Immediately you will answer yes to my question in the title. It is an understood tenet of golf that the wind does affect your ball flight, distance, and accuracy. I have played in strong wind conditions and make the necessary aim adjustments to ensure that my ball travels on the line that I need to chip close to the hole. As the wind blows, I often notice that the wind does not affect my results as much on my chips as on my regular shots. I understand that the height, distance, and contact play a critical role on longer shots, but I am less confident that this happens when chipping.
Hopefully I have caught your attention so that your have continued to read the rest of my article. Over the years, I have found that the wind definitely affects my chipping. It has to be blowing fairly strong for me to adjust my aim point, but I do something automatically that has made a tremendous in my short game. I club down, thus forcing my ball flight to be lower and less affected by the windy conditions.
I am not surprised by the video above. It just seemed like a natural thing to do. Of course, wind is just one of the many influences that we consider when chipping. If used properly, the wind can help soften your short approach shot allowing us to more aggressive. It really depends on which way the wind is blowing.
As a basic rule of thumb, into the wind I club down one or two and hit the same way. This will produce the same distance I intend without worrying about coming up short. This rule only applies when I do not have to fly over an obstacle like a sand trap or long grass.
When playing with the wind, I use the same club or one higher. I try to make the same contact as normal because I find that playing with vice against the wind has less influence on my ball flight and distance. I know some of you will say that playing with the wind has a tendency to knock our ball down, but I find this to less of the case in the areas that I play. Your conditions and course conditions will determine how my rule of thumb applies to your game.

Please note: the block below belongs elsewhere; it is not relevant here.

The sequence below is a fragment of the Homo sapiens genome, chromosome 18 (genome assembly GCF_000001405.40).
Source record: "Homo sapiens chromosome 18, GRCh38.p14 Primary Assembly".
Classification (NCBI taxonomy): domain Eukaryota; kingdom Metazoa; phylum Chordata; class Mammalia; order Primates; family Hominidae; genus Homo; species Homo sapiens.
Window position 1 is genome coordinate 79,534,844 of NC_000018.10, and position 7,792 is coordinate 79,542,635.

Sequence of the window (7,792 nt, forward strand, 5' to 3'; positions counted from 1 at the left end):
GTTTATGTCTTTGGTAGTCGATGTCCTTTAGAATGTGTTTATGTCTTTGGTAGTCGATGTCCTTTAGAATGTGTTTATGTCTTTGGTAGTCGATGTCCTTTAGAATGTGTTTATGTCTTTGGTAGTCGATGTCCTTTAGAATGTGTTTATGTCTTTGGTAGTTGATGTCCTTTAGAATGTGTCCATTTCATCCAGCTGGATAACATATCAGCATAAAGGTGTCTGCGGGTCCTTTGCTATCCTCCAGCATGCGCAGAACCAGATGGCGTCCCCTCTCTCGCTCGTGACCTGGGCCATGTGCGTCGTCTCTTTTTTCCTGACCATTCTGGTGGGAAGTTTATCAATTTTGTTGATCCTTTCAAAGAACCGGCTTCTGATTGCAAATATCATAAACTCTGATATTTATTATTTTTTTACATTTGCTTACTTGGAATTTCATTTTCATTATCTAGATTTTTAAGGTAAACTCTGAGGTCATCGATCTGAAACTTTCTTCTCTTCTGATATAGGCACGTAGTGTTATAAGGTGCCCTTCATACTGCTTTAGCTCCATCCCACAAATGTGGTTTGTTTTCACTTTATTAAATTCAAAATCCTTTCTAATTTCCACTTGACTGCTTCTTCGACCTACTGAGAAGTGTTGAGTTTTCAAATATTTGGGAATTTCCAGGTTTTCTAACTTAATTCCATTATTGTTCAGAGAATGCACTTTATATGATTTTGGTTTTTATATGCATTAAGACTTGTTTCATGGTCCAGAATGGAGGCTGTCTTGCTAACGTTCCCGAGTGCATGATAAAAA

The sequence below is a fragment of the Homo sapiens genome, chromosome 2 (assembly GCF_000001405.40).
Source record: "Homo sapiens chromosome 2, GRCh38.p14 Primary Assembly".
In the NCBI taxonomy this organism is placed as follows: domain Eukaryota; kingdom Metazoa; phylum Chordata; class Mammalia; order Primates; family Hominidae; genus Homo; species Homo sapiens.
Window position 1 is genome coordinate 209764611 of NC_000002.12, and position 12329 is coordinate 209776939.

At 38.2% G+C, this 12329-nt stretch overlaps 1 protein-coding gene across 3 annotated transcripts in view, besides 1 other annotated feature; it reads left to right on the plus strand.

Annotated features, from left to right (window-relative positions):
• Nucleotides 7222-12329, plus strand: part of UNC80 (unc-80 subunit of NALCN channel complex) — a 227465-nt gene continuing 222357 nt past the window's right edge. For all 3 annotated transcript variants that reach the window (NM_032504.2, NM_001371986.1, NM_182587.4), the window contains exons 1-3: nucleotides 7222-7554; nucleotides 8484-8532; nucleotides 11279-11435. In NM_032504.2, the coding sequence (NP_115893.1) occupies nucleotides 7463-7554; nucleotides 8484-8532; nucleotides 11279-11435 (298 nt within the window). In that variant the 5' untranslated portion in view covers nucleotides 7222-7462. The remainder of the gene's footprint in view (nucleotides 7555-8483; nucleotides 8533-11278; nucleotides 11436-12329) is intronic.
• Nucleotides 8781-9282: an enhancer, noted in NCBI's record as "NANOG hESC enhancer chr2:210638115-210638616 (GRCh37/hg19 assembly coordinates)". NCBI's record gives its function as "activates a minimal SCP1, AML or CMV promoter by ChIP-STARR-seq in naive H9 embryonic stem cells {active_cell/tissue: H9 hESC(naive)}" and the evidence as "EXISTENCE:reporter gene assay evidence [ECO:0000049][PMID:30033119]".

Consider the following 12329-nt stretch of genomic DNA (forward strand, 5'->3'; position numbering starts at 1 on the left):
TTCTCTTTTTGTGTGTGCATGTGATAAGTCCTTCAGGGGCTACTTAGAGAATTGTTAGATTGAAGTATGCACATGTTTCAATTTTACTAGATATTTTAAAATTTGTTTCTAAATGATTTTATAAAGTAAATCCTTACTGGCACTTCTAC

If I was to answer my question of the day, I would answer “yes, but”. When determining how to play your ball in the wind when chipping has so many influences that it is difficult to provide a definitive answer. I use my rule of thumb of clubbing up and down as my starting point. The rest is determined by the actual playing conditions of the day.
I am a grateful golfer! See you on the links!
4 thoughts on “Does The Wind Actually Affect Your Chipping?”
being next to the ocean we get plenty of wind here, but just lately I have noticed that the wind only takes your ball away from the target, never towards it.
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That sounds about right.
Playing in Florida I have no question about the correct answer to this one. The wind most certainly can and will effect your chips and your putts too. But it’s not something to fear. It’s something to embrace. Something you can count on and often even use to your advantage.
As for balls getting knocked down, I see it often with the seniors out here. You counter the wind by adding or removing spin. Hitting shaped shots. With a following breeze all you need is some back spin for it to fly. Too little and it can get knocked down. I see that with the seniors and I see it happen to me when I hit it a soft shot too fat sometimes. It’s not something I generally take into consideration though. A good connection is enough to save me from that so it has to be a pretty delicate shot I’m looking to pull off to have any worries about it happening to me. A no spin knuckle ball with fly through a head wind. A slice will fly farthest with a wind from over your right shoulder as you look down your target line. Or your left shoulder for a draw. Knowing these things makes playing the wind fun even if you can’t pull them all off. The ones you can will be special.
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Thanks for sharing your wisdom. I am confident that the readers will appreciate you sharing your experiences. As for the wind where I play, lots of trees and protection around most greens.